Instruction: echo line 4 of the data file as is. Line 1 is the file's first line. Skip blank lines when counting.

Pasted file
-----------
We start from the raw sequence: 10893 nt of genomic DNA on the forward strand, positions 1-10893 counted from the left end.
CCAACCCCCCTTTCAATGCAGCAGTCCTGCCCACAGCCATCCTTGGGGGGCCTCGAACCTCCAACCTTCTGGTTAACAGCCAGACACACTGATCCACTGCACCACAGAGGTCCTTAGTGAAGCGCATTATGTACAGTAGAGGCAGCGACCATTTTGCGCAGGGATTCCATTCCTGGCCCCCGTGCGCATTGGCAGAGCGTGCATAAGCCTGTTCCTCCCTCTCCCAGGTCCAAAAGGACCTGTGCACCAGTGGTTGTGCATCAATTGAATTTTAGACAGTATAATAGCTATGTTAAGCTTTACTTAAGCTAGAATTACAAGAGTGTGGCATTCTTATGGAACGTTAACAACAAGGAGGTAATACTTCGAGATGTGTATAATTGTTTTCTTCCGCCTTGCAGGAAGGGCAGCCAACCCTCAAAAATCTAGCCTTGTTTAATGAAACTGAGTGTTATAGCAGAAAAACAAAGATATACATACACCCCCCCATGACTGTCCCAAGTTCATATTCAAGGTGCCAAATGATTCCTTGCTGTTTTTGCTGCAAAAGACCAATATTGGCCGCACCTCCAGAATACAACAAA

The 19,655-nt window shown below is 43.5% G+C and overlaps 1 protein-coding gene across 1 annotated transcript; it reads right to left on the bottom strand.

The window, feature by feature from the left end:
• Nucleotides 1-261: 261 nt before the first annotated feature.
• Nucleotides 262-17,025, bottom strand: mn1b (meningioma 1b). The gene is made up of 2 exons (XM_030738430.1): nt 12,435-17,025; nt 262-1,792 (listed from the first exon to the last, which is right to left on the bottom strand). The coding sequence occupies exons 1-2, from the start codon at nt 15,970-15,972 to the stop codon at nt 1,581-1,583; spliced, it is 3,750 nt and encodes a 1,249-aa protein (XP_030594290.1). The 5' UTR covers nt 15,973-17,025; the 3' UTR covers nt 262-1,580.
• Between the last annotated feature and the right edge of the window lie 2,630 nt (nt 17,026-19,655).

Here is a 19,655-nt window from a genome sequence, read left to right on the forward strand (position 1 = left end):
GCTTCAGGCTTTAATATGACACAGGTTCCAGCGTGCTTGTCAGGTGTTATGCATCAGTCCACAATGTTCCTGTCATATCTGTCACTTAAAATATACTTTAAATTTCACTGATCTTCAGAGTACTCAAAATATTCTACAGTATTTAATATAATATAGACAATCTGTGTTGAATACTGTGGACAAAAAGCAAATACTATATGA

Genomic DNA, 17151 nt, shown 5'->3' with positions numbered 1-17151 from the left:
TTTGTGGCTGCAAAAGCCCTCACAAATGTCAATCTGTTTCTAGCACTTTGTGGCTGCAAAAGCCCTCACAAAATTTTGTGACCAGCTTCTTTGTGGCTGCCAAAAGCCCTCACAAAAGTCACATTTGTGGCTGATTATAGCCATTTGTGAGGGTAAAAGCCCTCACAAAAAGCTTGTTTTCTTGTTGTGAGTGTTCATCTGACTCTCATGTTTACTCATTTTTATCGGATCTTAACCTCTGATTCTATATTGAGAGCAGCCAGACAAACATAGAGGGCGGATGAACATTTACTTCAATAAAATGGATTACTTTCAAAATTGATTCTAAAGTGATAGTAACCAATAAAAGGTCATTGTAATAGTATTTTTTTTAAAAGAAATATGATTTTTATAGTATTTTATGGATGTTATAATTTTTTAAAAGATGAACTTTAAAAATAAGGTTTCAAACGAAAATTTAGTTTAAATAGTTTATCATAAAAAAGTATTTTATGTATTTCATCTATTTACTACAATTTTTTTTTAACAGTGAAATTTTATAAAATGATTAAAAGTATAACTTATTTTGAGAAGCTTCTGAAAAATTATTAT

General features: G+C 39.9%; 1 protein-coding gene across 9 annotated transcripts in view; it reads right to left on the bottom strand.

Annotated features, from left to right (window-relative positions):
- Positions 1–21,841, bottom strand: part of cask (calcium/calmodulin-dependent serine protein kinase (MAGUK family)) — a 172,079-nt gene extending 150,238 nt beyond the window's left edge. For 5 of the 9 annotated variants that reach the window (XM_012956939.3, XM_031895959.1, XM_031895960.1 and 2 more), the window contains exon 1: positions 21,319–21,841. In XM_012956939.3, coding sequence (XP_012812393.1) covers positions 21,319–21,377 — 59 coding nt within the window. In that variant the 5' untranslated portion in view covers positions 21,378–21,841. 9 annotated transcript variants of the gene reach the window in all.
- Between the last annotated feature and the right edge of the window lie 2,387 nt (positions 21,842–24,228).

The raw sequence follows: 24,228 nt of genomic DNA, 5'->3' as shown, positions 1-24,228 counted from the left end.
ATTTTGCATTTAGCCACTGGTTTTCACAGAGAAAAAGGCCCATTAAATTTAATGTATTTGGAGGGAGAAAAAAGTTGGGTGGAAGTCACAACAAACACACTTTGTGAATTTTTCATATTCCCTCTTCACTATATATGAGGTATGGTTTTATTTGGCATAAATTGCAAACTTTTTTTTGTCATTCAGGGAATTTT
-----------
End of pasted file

The window, feature by feature from the left end: